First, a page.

News & Politics

Tony Gittens Reflects on 35 Years of FilmFest DC

Gittens talks about his career in the film industry as a African-American man and navigating an international film festival amidst a pandemic.

Photo courtesy of Zac Gittens.

Tony Gittens, the director of FilmFest DC, has been immersed in the world of film his whole life. He spent his childhood in the theaters of Brooklyn, N.Y. watching anything and everything that came on the big screens. “It was an escape for me from the city streets,” Gittens said. “It showed me that there was an alternative world than the one that I was living through day-to-day and that appealed to me.”

Gittens later turned his passion for film into a way to advocate for the success of African-Americans. In the late 1970s, he created the Black Film Institute at the University of the District of Columbia to fill the information gap about the contributions of African-Americans in the film Industry. Nearly a decade later, Gittens started FilmFest DC, the District’s premier international film festival, to give Washingtonians a deeper understanding of films made by filmmakers outside of Hollywood. The local film festival just wrapped up its 35th year in June and featured 60 films from 35 countries. You can find more information about the featured films and future screenings here.


You are one of the only African-American international film festival directors in the world. What have been some of the biggest challenges for you as a Black man in the film industry?

My experience in the Civil Rights Movement makes me a continuing student of power. Whoever that [power] is has a lot of influence about what the organization is going to do. I knew I wanted to be that person. The director is where the power is in film festivals. The director has the final say about what’s going to be shown and what’s not going to be shown. With that comes a lot of responsibility. I have to raise the money, maintain the organization structure, and make sure everything operates in a way that our customers are pleased with. It’s at a cost, but that’s what my attitude is towards it.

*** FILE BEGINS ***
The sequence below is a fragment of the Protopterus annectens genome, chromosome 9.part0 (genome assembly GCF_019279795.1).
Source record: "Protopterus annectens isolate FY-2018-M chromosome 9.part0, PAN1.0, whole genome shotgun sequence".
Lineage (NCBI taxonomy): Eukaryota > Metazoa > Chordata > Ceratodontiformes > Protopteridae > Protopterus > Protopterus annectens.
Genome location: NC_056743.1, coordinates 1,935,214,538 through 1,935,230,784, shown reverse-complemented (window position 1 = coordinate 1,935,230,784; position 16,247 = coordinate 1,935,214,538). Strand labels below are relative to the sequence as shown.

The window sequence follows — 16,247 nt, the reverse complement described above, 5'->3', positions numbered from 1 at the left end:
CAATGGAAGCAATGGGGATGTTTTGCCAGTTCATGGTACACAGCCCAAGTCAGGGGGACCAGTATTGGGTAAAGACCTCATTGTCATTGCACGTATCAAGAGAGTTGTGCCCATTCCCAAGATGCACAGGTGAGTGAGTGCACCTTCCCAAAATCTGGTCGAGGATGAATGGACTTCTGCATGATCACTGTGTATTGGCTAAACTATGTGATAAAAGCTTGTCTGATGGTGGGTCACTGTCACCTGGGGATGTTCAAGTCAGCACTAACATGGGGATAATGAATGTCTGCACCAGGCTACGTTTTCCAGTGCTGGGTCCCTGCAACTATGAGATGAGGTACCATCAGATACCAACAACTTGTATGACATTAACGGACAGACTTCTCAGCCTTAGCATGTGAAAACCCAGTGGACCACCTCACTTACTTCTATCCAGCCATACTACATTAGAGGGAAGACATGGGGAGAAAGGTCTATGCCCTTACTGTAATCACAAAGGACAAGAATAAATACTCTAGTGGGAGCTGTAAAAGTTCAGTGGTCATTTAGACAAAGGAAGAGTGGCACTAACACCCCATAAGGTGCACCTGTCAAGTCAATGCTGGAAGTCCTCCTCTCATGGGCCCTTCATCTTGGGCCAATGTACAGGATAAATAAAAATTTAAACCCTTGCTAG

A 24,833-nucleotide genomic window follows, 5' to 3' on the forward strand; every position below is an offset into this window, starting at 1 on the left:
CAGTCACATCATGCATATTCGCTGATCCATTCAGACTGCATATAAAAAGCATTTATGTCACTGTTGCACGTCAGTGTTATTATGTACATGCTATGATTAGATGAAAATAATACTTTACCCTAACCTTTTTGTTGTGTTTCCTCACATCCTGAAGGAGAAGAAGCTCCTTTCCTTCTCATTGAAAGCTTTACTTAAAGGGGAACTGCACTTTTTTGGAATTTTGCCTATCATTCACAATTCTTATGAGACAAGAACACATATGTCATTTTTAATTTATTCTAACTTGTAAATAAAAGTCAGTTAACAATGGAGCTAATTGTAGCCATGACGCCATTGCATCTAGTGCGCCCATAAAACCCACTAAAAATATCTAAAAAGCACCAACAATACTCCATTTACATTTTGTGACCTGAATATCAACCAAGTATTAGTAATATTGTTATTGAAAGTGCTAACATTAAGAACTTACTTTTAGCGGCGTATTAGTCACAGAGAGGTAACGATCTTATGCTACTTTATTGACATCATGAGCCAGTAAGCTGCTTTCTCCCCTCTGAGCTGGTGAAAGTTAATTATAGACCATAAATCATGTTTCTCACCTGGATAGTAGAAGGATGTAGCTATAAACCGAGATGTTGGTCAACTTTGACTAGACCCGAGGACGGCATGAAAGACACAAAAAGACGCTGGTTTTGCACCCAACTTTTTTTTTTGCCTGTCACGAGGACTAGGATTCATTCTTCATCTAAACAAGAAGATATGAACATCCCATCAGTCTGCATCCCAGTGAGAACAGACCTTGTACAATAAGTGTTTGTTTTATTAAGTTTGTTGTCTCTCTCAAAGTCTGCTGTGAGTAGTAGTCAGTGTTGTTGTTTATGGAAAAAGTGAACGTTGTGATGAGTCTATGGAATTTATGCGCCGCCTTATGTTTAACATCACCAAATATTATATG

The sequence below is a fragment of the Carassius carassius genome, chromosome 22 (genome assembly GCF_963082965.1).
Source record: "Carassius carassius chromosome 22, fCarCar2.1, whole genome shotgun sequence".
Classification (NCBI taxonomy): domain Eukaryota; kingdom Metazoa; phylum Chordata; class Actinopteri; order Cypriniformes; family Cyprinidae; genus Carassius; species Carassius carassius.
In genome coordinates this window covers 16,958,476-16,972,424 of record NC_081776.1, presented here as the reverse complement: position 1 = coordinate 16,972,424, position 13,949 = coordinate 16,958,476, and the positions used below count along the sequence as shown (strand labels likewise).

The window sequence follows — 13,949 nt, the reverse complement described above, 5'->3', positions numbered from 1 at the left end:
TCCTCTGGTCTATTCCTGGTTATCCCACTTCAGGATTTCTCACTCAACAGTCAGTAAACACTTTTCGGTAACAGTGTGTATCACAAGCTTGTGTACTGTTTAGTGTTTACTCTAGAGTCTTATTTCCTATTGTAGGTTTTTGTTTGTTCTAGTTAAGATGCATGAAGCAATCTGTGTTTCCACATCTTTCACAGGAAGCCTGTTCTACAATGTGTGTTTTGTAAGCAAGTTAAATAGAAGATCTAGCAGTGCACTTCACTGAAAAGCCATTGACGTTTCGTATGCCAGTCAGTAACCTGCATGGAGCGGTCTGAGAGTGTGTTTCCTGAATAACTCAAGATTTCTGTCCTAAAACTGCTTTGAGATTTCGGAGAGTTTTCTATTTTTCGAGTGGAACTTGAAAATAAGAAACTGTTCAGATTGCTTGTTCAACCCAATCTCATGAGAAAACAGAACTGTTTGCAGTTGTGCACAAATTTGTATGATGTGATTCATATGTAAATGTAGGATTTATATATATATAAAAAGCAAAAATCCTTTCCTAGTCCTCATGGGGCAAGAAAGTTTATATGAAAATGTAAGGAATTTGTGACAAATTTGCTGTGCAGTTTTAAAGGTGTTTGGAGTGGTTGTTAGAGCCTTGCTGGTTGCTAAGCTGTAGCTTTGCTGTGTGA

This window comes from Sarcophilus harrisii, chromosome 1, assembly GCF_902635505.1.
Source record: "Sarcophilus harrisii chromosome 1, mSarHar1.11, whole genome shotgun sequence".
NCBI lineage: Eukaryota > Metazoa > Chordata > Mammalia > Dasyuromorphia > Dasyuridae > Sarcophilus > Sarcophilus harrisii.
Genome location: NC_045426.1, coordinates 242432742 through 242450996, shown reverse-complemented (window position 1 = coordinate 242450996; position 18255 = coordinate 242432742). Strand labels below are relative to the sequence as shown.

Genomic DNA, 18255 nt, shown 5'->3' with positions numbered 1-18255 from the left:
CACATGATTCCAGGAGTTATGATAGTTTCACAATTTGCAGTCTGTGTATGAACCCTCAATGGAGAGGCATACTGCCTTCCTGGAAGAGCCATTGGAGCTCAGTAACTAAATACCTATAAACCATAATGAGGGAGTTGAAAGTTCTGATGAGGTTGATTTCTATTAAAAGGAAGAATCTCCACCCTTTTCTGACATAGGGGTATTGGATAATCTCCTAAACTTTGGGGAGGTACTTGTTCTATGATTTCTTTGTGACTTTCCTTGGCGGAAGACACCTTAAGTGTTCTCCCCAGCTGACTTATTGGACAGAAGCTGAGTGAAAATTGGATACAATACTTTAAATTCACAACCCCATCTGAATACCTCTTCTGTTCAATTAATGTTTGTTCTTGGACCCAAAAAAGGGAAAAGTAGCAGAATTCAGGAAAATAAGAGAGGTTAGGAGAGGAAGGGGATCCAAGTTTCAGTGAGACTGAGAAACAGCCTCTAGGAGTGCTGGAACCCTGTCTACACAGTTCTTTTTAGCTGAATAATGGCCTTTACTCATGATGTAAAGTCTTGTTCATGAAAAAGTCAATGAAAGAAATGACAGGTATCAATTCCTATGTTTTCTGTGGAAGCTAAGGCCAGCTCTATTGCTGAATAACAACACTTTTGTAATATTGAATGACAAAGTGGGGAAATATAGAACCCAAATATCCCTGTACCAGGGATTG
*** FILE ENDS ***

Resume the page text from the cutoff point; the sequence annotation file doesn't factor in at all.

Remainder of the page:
Another thing I knew was that people were not going to take me seriously. They are not used to seeing a Black person in this role. They are not that sure we can make films. I knew that I had to push my way through. I had to say “No, here I am. This is what we’re going to do. You’re gonna play in my field and my game. This is the way it’s going to be, and if it doesn’t work out for you, it’s all good.” The fact that I’m African-American has never had anything to do with how we run this show. I haven’t had other film festivals treat me one way or another. I wouldn’t stand for it. It’s hard to find a person of color in their hierarchy. I thought, “Whoa, man. I thought this was over. I thought we’d go beyond this.” One reason I keep doing this is to show African-Americans that there’s an alternative. It’s possible to be the director of an international film festival. I’m sitting right here doing it.


Has your ethnic/community background influenced your role and decisions as the director of FilmFest DC?

Not very much because a film festival is a film festival, no matter who sits in this position. However, having a household full of West Indians did have an effect in that I have a sense of the world outside of the United States. The United States is just not the limit of my understanding and appreciation of the world. While my family lived here and we’re all American citizens, there was always a sense of home, which was Barbados. There is this other place where I see people and they’re accomplished there. It did give me an appreciation that there is an alternative, and it’s a fine alternative.